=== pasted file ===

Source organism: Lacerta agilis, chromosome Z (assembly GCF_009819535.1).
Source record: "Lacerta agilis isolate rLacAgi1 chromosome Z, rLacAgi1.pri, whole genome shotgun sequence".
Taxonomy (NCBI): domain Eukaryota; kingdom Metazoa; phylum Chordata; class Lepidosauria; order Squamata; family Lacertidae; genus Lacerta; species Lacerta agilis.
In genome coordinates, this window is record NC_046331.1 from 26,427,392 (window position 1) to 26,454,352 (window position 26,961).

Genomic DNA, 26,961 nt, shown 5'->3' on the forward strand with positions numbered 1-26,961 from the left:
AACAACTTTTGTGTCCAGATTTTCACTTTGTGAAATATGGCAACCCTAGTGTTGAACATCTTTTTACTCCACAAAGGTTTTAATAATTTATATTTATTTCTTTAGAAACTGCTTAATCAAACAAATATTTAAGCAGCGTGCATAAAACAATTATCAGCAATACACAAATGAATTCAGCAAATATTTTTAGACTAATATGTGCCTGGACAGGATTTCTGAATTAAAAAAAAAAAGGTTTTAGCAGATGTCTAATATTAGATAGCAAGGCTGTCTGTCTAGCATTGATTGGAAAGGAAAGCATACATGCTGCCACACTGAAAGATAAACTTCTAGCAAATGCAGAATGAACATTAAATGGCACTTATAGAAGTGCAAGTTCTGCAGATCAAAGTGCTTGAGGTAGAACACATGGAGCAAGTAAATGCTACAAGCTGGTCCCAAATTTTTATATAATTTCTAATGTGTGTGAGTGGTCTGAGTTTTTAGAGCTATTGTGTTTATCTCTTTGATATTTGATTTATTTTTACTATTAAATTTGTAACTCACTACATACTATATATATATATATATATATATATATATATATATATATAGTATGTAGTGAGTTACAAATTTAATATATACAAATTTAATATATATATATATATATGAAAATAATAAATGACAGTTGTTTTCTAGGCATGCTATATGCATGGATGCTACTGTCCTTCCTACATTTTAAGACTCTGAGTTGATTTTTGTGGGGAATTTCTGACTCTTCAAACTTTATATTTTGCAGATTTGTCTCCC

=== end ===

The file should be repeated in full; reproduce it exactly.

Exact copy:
Source organism: Lacerta agilis, chromosome Z (assembly GCF_009819535.1).
Source record: "Lacerta agilis isolate rLacAgi1 chromosome Z, rLacAgi1.pri, whole genome shotgun sequence".
Taxonomy (NCBI): domain Eukaryota; kingdom Metazoa; phylum Chordata; class Lepidosauria; order Squamata; family Lacertidae; genus Lacerta; species Lacerta agilis.
In genome coordinates, this window is record NC_046331.1 from 26,427,392 (window position 1) to 26,454,352 (window position 26,961).

Genomic DNA, 26,961 nt, shown 5'->3' on the forward strand with positions numbered 1-26,961 from the left:
AACAACTTTTGTGTCCAGATTTTCACTTTGTGAAATATGGCAACCCTAGTGTTGAACATCTTTTTACTCCACAAAGGTTTTAATAATTTATATTTATTTCTTTAGAAACTGCTTAATCAAACAAATATTTAAGCAGCGTGCATAAAACAATTATCAGCAATACACAAATGAATTCAGCAAATATTTTTAGACTAATATGTGCCTGGACAGGATTTCTGAATTAAAAAAAAAAAGGTTTTAGCAGATGTCTAATATTAGATAGCAAGGCTGTCTGTCTAGCATTGATTGGAAAGGAAAGCATACATGCTGCCACACTGAAAGATAAACTTCTAGCAAATGCAGAATGAACATTAAATGGCACTTATAGAAGTGCAAGTTCTGCAGATCAAAGTGCTTGAGGTAGAACACATGGAGCAAGTAAATGCTACAAGCTGGTCCCAAATTTTTATATAATTTCTAATGTGTGTGAGTGGTCTGAGTTTTTAGAGCTATTGTGTTTATCTCTTTGATATTTGATTTATTTTTACTATTAAATTTGTAACTCACTACATACTATATATATATATATATATATATATATATATATATATATAGTATGTAGTGAGTTACAAATTTAATATATACAAATTTAATATATATATATATATATGAAAATAATAAATGACAGTTGTTTTCTAGGCATGCTATATGCATGGATGCTACTGTCCTTCCTACATTTTAAGACTCTGAGTTGATTTTTGTGGGGAATTTCTGACTCTTCAAACTTTATATTTTGCAGATTTGTCTCCC